Crisis Averted at Economic Talks over Representation of Palestinians
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Crisis Averted at Economic Talks over Representation of Palestinians

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A case of diplomatic flu on the part of a Palestinian delegate averted a crisis here Thursday at the opening of multilateral talks on Middle East economic development.

The potential for a crisis emerged after Israel objected that the head of the Palestinian portion of the joint negotiating team with Jordan was a member of the Palestine National Council, the Palestine Liberation Organization’s so- called parliament in exile.

Israel threatened to boycott the talks if Yusuf Sayagh participated.

The problem was resolved when Sayagh conveniently fell sick, enabling a Palestinian more acceptable to the Israelis, Zeyn Mayasi, to head the delegation.

As part of the deal, Israel for the first time apparently agreed to allow the participation of two Palestinians living outside the administered territories: Mayasi, who was born in Haifa and lives in London, and Beshara Khader, a Palestinian professor of economics who lives in Belgium.

Asked to explain the Palestinians’ decision not to press for Sayagh’s inclusion, Mayasi said, “When you are weak, you just cannot say no.”

And Khader pointed out that the inclusion of Palestinians outside the administered territories was a victory, considering that they were excluded from the conference in Madrid a year ago that opened the current peace process.

“Half of the Palestinian people lives outside Palestine,” he pointed out.

Despite the deal on Palestinian representation, Syria and Lebanon boycotted the talks here, as they have for all five sets of multilateral talks on various Middle East regional issues.

Israel’s presence in the territories and its recent incursions into Lebanon were cited by representatives of the two countries as their reason for not showing up to the talks here.

As for the talks themselves, the Palestinian delegates said they were particularly interested in a proposal floated by the United States to train the Palestinians to run their own affairs during the transition to autonomy in the territories.

There were offers from other countries as well: Japan, one of the co-sponsors of the talks, volunteered to look into the development of regional tourism. France is ready to help with communications in all fields. The European Community suggested creating a network between Palestinian and European universities. And Egypt spoke of creating a bank for regional development.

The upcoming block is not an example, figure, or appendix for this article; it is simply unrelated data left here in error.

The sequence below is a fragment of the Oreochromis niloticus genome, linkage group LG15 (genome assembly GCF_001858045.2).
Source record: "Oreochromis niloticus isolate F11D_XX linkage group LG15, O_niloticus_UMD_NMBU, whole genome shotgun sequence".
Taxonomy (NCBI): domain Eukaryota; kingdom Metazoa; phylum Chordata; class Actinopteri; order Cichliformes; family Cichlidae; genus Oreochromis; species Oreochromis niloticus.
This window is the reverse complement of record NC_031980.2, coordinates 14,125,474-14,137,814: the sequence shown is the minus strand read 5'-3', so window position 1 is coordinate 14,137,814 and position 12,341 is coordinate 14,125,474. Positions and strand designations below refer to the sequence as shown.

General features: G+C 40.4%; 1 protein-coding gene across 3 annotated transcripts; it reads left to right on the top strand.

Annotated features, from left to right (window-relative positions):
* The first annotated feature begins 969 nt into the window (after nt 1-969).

All this, said Uri Savir, deputy director-general of the Israeli Foreign Ministry, shows that a new concept for the Middle East has been born in Paris – that of regional interest.

“Till now, we had nationalisms opposing one another. For the first time, we are foreseeing a common future,” said Savir, who was formerly consul general of Israel in New York.

Savir sees a linkage between the bilateral talks being held in Washington and the multilateral talks being held in various cities around the world.

“But I mean to say that this works both ways,” he said. “There can be no progress in the bilaterals without progress in the multi-laterals.”

But that theory was not shared by the Palestinian delegates, who said in a statement, “Israel insists that economic steps should be taken right away and that peace will be the last stage. We think otherwise.

“Peace is the prerequisite to any improvement in the situation prevailing in the Middle East,” the Palestinians said.

Savir described what had been discussed as “confidence-building measures.”

“All this will take a lot of time,” he said. “Between the minimum of what can be expected out of this current session and the maximum, the gap is very narrow. I think the minimum has been achieved by the very fact that this round of negotiations is taking place. We are discussing our common future. This is a breakthrough,” he said.

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